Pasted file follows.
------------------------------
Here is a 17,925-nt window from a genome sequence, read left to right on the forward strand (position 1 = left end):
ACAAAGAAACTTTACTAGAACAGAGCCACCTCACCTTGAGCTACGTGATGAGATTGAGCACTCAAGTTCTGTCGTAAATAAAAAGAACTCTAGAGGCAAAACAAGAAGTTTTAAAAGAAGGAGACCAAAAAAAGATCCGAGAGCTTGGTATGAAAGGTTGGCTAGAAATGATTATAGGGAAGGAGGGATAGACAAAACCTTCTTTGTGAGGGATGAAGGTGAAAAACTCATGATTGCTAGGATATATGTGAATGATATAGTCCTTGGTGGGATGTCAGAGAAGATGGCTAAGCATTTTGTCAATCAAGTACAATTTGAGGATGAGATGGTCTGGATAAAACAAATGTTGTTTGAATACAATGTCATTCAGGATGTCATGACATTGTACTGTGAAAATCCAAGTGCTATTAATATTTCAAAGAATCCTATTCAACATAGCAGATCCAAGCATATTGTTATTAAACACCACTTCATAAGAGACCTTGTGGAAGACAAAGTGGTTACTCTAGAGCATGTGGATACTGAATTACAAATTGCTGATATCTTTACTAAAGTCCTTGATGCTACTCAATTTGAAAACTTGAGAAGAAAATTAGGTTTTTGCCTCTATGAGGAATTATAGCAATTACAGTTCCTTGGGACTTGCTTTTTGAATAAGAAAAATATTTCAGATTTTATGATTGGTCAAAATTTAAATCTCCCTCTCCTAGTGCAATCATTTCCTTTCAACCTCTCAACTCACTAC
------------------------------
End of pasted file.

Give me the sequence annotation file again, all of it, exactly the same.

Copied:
Here is a 17,925-nt window from a genome sequence, read left to right on the forward strand (position 1 = left end):
ACAAAGAAACTTTACTAGAACAGAGCCACCTCACCTTGAGCTACGTGATGAGATTGAGCACTCAAGTTCTGTCGTAAATAAAAAGAACTCTAGAGGCAAAACAAGAAGTTTTAAAAGAAGGAGACCAAAAAAAGATCCGAGAGCTTGGTATGAAAGGTTGGCTAGAAATGATTATAGGGAAGGAGGGATAGACAAAACCTTCTTTGTGAGGGATGAAGGTGAAAAACTCATGATTGCTAGGATATATGTGAATGATATAGTCCTTGGTGGGATGTCAGAGAAGATGGCTAAGCATTTTGTCAATCAAGTACAATTTGAGGATGAGATGGTCTGGATAAAACAAATGTTGTTTGAATACAATGTCATTCAGGATGTCATGACATTGTACTGTGAAAATCCAAGTGCTATTAATATTTCAAAGAATCCTATTCAACATAGCAGATCCAAGCATATTGTTATTAAACACCACTTCATAAGAGACCTTGTGGAAGACAAAGTGGTTACTCTAGAGCATGTGGATACTGAATTACAAATTGCTGATATCTTTACTAAAGTCCTTGATGCTACTCAATTTGAAAACTTGAGAAGAAAATTAGGTTTTTGCCTCTATGAGGAATTATAGCAATTACAGTTCCTTGGGACTTGCTTTTTGAATAAGAAAAATATTTCAGATTTTATGATTGGTCAAAATTTAAATCTCCCTCTCCTAGTGCAATCATTTCCTTTCAACCTCTCAACTCACTAC